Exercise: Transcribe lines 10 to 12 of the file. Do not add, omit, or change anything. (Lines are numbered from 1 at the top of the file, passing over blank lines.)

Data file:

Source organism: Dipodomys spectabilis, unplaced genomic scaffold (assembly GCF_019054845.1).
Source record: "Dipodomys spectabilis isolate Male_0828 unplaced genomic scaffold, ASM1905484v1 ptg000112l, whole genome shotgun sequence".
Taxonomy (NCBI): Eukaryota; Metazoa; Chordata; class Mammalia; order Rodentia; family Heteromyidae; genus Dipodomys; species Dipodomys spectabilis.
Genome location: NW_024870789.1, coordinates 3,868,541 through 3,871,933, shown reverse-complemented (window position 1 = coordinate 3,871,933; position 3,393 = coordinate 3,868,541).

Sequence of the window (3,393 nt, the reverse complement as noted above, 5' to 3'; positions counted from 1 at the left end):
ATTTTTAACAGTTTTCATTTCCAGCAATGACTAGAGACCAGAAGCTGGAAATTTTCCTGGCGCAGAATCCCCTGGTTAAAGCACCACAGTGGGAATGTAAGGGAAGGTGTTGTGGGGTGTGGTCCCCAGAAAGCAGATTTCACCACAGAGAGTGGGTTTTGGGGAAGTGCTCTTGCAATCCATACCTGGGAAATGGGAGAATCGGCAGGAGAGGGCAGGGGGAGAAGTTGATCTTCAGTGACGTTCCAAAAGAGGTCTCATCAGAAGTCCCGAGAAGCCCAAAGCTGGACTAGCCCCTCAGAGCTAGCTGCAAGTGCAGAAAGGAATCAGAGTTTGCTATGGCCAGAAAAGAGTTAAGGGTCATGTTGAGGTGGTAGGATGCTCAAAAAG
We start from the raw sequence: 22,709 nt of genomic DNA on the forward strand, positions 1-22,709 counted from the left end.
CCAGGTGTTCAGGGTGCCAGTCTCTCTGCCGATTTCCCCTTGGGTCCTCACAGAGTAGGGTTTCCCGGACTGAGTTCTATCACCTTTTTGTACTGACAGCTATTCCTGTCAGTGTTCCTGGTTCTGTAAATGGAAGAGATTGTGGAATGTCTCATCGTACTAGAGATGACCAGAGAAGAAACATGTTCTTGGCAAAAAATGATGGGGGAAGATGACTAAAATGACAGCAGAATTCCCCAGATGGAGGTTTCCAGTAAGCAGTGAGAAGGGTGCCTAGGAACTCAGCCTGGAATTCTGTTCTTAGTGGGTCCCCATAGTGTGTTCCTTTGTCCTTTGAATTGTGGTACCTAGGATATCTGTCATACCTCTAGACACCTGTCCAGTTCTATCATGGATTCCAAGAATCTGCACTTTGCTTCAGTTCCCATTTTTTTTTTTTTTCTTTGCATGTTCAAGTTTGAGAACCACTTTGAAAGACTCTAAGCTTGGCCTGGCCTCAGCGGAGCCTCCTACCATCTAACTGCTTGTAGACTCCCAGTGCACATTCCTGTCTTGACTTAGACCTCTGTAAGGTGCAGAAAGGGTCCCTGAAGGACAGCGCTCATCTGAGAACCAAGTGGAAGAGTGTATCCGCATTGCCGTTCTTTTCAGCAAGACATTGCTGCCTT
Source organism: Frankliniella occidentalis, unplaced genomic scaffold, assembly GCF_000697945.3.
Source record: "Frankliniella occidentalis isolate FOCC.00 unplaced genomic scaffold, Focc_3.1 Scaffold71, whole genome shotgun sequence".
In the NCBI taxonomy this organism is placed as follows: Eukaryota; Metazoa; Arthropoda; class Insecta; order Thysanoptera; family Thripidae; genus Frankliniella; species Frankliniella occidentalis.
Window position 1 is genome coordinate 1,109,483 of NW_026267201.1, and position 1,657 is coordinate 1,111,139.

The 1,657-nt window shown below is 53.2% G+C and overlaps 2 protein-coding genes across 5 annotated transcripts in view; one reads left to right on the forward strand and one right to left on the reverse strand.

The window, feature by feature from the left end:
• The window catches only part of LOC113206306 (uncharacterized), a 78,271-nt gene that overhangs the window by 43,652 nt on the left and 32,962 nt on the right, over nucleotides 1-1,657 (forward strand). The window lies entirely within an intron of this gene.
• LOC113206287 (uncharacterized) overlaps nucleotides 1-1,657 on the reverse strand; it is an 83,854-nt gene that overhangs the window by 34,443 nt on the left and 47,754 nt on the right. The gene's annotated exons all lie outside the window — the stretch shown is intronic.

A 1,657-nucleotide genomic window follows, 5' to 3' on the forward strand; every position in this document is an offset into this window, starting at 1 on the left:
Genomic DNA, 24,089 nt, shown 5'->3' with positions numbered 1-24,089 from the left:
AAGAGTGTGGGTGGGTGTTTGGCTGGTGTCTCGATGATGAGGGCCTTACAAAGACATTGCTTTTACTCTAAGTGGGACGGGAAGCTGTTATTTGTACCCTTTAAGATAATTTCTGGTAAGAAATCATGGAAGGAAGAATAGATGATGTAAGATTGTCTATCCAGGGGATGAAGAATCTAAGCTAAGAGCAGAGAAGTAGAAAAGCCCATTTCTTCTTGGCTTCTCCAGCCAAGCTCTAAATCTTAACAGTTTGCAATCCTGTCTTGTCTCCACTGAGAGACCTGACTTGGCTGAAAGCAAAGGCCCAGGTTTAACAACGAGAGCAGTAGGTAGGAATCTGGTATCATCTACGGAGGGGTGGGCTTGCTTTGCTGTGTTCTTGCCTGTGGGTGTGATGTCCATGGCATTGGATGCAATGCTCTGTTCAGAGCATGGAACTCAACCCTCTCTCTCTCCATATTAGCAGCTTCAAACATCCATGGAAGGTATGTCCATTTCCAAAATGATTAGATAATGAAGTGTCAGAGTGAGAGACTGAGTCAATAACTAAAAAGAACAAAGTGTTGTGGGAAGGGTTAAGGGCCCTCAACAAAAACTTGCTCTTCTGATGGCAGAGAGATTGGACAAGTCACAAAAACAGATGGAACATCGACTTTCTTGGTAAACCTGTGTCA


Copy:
Source record: "Frankliniella occidentalis isolate FOCC.00 unplaced genomic scaffold, Focc_3.1 Scaffold71, whole genome shotgun sequence".
In the NCBI taxonomy this organism is placed as follows: Eukaryota; Metazoa; Arthropoda; class Insecta; order Thysanoptera; family Thripidae; genus Frankliniella; species Frankliniella occidentalis.
Window position 1 is genome coordinate 1,109,483 of NW_026267201.1, and position 1,657 is coordinate 1,111,139.